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Slap bass sound

Discussion in 'Miscellaneous [BG]' started by thefezz, May 7, 2005.

  1. thefezz


    May 7, 2005
    Hi All,

    I'm a starting out bass player. I've been playing for about two years. Unfortunately I know nothing about equipment at all. I know the difference between active and passive circuitry, and that is it.

    Like many bass players I have been seduced by the sounds of slap bass. I can definately play slap style bass, but i'm having trouble getting a decent sound. Probably due to my equipment and/or settings, I can only ever get a really muddy, thick low end sound, or an empty kind of almost flangey type of sound. I recently heard the perfect sound I wanted to achieve when playing slap. It is so clear and crisp, while at the same time being low and punchy. I heard it in a song called "Like The Way I Do" by Melissa Etheridge.

    I was wondering if anyone could tell me what equipment I would need or what settings i would need to use to get this sound. The equipment i use is as follows:

    Ibanez Soundgear SR-505 (Active P & J pickups)
    OLP Musicman Stingray clone (Passive 8 Pole pickups)


    Behringer Bx3000t Bass Head (300w)
    no name 4 x 10" quad box (4 x celestion speakers with horn).

    I also have a Korg Ampworks Bass amp modelling unit.

    Any help would be much appreciated! Please email me on john_st@tpg.com.au if anyone could be of any assistance. Or just reply to this :)

    Kind Regards,

  2. EricTheEZ1


    Nov 23, 2004
    Clawson, MI
    So that you're not being hung out to dry, let me give you some tips on slap tone. I can't tell you exactly what settings you need because I'm unfamiliar with your gear.

    First thing you need to do is set everything flat on your amp and your bass. You're gonna want to boost your bass up a few notches as well as treble. Do this on your bass if you have EQ knobs, or turn your tone knobs full on if you've got em. You might want to turn down the mids only slightly. Adjust the EQ and tone knobs slightly from these positions to find your desired tone. Mids have a lot to do with tonal character. You want bass and low mids to be thumpy, mids to not get in the way (at least), and high mids and treble to be snapping, but not harsh.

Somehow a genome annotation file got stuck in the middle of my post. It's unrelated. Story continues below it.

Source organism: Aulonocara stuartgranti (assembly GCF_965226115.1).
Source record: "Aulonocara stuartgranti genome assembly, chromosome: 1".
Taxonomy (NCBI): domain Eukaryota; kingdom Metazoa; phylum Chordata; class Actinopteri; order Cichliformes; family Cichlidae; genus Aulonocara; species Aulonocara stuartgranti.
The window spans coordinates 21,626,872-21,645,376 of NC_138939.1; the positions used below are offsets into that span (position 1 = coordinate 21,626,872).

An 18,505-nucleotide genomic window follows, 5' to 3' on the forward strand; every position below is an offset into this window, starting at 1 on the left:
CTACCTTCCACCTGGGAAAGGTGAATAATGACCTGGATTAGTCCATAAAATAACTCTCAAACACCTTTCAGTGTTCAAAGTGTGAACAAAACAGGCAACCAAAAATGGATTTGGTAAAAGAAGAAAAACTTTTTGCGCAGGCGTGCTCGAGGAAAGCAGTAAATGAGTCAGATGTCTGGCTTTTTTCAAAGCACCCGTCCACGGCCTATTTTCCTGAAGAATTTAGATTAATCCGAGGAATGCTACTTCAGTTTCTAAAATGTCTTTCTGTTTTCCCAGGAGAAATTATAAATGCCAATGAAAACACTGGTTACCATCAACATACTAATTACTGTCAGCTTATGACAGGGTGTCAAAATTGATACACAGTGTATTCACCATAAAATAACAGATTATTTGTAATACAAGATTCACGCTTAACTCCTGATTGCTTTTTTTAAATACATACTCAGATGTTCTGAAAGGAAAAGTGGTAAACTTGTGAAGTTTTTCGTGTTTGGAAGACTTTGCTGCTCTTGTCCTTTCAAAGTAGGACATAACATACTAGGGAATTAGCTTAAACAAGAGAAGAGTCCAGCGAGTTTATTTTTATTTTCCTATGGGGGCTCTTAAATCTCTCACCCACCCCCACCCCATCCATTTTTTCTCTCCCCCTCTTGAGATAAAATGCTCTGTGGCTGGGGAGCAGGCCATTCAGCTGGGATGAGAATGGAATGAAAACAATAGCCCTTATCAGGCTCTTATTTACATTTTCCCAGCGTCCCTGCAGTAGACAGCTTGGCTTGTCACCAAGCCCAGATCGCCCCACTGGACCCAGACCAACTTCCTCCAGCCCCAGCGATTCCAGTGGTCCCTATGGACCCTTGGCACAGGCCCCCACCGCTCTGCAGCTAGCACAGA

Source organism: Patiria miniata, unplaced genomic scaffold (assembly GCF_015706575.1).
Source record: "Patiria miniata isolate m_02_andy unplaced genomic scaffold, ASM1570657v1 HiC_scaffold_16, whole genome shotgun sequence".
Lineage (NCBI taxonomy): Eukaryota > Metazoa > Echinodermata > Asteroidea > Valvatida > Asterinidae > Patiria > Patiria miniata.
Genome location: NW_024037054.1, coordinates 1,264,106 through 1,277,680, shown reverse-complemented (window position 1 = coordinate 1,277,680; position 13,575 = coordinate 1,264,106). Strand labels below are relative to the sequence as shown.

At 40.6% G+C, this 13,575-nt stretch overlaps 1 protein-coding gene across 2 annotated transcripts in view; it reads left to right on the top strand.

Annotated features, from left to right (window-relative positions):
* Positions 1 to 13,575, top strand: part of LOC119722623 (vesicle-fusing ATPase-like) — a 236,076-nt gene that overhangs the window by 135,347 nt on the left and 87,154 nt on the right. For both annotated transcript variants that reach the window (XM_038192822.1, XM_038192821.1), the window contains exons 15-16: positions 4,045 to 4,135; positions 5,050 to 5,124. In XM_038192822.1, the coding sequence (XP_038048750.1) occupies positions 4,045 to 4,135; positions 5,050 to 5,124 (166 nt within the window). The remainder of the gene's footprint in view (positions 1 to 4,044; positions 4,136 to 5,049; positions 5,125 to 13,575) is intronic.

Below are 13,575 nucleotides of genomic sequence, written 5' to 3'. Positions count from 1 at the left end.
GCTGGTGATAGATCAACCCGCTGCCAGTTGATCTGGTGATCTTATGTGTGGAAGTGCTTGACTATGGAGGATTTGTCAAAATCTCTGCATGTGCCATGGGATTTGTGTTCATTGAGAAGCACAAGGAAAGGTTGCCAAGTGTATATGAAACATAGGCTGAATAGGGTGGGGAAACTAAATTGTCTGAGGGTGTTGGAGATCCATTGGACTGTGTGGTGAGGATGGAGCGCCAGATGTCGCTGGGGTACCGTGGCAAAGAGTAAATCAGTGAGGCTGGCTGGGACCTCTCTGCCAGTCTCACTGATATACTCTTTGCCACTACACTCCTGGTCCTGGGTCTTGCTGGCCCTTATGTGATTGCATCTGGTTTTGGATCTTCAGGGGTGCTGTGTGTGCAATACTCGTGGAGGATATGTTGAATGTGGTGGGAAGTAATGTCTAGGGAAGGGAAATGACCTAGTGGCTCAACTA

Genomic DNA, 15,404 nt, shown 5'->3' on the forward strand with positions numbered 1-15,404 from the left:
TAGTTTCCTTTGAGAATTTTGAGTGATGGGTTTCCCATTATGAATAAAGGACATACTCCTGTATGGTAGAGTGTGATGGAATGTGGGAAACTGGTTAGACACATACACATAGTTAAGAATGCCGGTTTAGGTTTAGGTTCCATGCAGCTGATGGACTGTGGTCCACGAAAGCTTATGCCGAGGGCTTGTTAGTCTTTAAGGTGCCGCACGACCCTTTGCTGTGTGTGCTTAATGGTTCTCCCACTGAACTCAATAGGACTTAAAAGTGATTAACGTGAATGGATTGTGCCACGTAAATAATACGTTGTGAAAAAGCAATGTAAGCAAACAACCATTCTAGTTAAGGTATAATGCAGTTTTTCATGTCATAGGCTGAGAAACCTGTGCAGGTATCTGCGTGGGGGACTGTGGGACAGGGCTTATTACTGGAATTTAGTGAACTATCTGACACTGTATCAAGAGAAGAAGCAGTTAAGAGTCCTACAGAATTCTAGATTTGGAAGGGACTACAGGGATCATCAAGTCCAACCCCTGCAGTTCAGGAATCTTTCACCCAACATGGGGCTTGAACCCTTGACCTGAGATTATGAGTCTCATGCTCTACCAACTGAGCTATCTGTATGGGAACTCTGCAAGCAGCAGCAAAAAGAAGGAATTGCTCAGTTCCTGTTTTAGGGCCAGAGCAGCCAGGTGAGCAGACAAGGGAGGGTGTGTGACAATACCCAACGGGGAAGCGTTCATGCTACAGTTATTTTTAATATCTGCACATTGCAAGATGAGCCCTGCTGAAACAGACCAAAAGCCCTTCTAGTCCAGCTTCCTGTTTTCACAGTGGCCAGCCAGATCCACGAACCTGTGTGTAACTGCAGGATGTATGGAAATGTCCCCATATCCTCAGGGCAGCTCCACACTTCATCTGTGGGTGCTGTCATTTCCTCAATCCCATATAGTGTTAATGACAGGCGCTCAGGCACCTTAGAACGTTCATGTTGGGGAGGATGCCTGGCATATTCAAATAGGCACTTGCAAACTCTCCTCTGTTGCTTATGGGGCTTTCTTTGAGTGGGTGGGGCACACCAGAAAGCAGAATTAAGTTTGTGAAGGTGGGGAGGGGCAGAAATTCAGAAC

I think you will get the best results from your OLP since it has a MM pickup and MMs are pretty much the definitive slap tone. You also need to check for Gain levels. When you are slapping as hard as you plan to, turn the gain up until it clips ever so slightly.

    Good Luck. Happy Slapping.


    Jan 25, 2005
    Des Moines, IA
    Good advice...you're looking for somewhat of a "smiley face" if you have a graphic eq on your Behringer. In addition, I slap a quite a bit and found that something as simple as changing to a "slap friendly" string makes a HUGE difference. I started off using D'Addarios, switched to Bass Boomers, and I'm now hooked on DR Low-Beams...Marcus is coming out with a signature string Fat-Beams...and we know that brotha's got skillz, so this might be good as well.
  4. PunkerTrav


    Jul 18, 2001
    Canada & USA
    Definitely look into a set of roundwound strings. I'd recommend DR Hi-Beams. I had a set and they were great for slapping. The above suggestions of boosting bass/treble and cutting mids are right on. Some people like to have more mids in their slap tone, but this is usually a good place to start.
  5. I think it depends on the bass alot too. I'm surprised the OLP isnt workin for ya, since its modeled after one of the slapmasters, the Stingray. I think you really just have to play around with your sound a little bit. On my MIA dlx Jazz, I have treble all the way up, bass around 75-80% up, and mids just a tad bit on (not too much, but I found a sweet spot with my mid control that I love). Also you should play around with what pickups you have. There are two really good slap sounds that I like with my bass:1. Is both jazz pups equal, and the other 2. Is 25% neck, 75% bridge. I cant really remember what I have my amp settings on (slightly similar to my bass), but i dont really play with that as much as the settings on my bass anyways. You'll find a good sound, just take a few minutes and mess with it.
  6. abngourmet

    abngourmet Gold Supporting Member

    Nov 11, 2004

    I'm not a big popper and slapper, myself. I mean, I can do some basic stuff, but I'm no Stanley, Flea, etc. However...

    What I've found is choice of string and tone settings are more important than the choice of instrument. While I would agree that some basses are more suited to slapping than others (can you imagine slapping a Gibson Thunderbird? Neither can I.), string choice and how you set your tone controls counts more.

    Generally, I max out my controls on my SVT IV Pro, and use the graphic EQ to tweak the tone depending on the room. I use a lot of treble in my sound, so popping is never a problem. The slapping piece, e.g., what you do with your thumb is another matter. You need a good bit of bottom end to make it sound coherent. This is why I biamp my stuff ... separates the highs and the lows, with the each dedicated to certain frequencies.

    With your instruments, I'd recommend a good amount of bottom end, good amount of treble, and use the mids to tweak the sound to the room.